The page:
Harper Lee Letters Failed To Sell At Christie’s New York Auction

The 89-year-old writer. COURTESY JSTOR

The 89-year-old author, Harper Lee.


Letters written by Harper Lee around the time she drafted To Kill a Mockingbird, that cornerstone of 9th grade English classes from Portland, Maine to Portland, Oregon, proved to be a flop at Christie’s New York auction on June 12.

The San Diego Union-Tribune reports that this is not the first time Paul Kennerson’s collection of six letters written between 1956 and 1961 (in addition to poems, photos, and other items of Lee’s) has been met with rejection. Kennerson had originally approached the University of Alabama, Lee’s alma mater, as he felt the material belonged in a library collection easily accessible to scholars, but the article indicates by omission that the university declined his offer. Kennerson had also “attempted to interest Harper Lee [in her own memorabilia?] by sending a letter to the postmaster in Monroeville, Ala., where she lives but received no reply.”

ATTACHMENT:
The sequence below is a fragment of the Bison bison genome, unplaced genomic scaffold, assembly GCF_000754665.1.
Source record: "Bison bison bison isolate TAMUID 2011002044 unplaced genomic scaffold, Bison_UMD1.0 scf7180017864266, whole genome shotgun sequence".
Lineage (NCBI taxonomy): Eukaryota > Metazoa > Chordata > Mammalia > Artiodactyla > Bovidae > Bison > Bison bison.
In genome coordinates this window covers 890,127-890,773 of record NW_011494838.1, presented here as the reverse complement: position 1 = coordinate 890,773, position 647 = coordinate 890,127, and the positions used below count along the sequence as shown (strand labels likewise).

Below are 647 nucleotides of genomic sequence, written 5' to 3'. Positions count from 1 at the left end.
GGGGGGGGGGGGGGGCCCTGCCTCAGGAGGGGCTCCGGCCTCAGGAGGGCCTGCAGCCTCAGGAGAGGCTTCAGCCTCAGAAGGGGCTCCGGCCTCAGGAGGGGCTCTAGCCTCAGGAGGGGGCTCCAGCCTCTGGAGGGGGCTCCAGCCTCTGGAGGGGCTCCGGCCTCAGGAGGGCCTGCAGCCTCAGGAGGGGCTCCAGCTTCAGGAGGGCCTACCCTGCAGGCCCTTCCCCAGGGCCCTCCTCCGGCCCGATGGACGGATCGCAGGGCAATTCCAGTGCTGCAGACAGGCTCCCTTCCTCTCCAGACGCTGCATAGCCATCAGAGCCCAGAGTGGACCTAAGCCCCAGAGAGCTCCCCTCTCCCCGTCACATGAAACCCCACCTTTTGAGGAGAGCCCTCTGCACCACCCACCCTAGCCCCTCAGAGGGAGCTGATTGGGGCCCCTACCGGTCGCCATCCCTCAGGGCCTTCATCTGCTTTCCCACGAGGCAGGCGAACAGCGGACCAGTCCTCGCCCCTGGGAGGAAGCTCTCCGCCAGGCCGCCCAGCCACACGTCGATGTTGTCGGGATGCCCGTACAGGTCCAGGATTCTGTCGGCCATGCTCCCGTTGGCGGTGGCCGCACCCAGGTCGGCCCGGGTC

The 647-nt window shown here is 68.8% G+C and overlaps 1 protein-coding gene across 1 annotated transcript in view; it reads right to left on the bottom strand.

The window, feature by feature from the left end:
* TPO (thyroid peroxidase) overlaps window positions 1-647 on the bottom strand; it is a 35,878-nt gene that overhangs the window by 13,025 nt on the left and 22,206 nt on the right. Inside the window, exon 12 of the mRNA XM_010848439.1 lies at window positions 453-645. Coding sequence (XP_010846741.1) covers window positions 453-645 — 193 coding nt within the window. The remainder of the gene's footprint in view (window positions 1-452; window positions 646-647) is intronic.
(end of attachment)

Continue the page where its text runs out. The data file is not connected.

The letters were estimated at $150,000 and $250,000, but the bidding started at a mere $80,000 and petered out at $90,000. Kennerson is apparently not discouraged by the lack of interest in the highly publicized sale, which was featured in publications including The New York Times and the New Yorker, telling the Union-Tribune, “The letters, at the appropriate time and place, will end up where they are supposed to be.” (A writer can only hope.)

Kennerson will likely not offer the letters at auction again soon, as he has already received an independent offer and predicts more will follow.

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